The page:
Plate Number: A file or index number engraved in a plate from which stamps are printed used to keep track of the plates. Usually found in one of the corner margins.

 

Plate Number Block: A block of stamps with the attached portion of the sheet margin bearing the plate number.

 

Plate Number Coil: (PNC) A strip of three or five coil stamps containing the plate number below the center stamp.

 

Position Block: A block of four or more stamps with markings indicating a position on the sheet such as arrow blocks.

 

Postage and Revenue: An inscription on a stamp indicating that they can be used for either postage or revenue purposes.

 

Postage Due Stamps: Special stamps affixed to mail to indicate that the postage was underpaid by the sender. the amount indicated by the Postage Due stamp is collected from the addressee. Postage Due stamps are no longer in use.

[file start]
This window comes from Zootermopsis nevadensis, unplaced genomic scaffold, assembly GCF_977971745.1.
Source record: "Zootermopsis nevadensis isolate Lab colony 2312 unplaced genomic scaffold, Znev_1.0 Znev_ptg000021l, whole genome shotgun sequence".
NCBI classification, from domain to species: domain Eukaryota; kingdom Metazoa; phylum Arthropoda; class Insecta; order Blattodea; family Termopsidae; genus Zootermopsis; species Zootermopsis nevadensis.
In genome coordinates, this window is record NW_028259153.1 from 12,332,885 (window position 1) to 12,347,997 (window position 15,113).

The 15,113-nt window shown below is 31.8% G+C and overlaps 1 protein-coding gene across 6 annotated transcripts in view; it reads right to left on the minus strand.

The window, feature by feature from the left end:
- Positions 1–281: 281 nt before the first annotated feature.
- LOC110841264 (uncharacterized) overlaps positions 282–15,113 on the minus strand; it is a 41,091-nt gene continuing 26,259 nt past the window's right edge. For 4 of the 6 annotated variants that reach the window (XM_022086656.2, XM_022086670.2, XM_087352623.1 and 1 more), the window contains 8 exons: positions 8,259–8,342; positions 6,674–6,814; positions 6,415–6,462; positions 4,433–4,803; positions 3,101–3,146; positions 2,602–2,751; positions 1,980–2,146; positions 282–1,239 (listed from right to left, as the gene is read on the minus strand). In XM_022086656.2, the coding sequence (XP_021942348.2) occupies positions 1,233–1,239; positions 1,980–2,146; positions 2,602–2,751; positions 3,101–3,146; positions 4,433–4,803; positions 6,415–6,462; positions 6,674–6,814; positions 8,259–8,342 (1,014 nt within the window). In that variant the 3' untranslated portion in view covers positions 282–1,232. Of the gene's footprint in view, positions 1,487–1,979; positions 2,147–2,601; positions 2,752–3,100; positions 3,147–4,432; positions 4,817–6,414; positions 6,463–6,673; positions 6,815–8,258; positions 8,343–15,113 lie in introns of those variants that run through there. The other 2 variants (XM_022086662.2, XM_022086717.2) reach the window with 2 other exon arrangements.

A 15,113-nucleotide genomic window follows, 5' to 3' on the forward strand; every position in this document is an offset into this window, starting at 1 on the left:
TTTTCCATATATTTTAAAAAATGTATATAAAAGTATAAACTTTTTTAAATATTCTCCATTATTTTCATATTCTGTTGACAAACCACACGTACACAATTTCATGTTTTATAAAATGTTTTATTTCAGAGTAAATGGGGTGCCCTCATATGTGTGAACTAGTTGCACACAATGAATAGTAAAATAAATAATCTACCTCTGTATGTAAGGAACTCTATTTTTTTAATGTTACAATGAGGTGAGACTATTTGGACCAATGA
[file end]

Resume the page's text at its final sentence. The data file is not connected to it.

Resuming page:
Postal Stationery: Envelopes, postcards, wrappers, etc., with stamps officially printed or embossed on them.

 

Postally Used: Used to indicate a stamp which was actually used as postage as distinguished from a stamp that was "Canceled To Order' or used for other non-mail purposes.

 

Postmaster Provisional: A stamp issued by individual postmasters in various towns and cities used locally before general postal issues were made available. Used in the United States during 1846 and again by Confederate Postmasters during 1861.

 

Quadrille Paper: Paper containing intersecting vertical and horizontal lines forming small squares or rectangles.

 

Redrawn: A stamp design that retains all the main characteristics and essential elements of its type, but contains minor variations.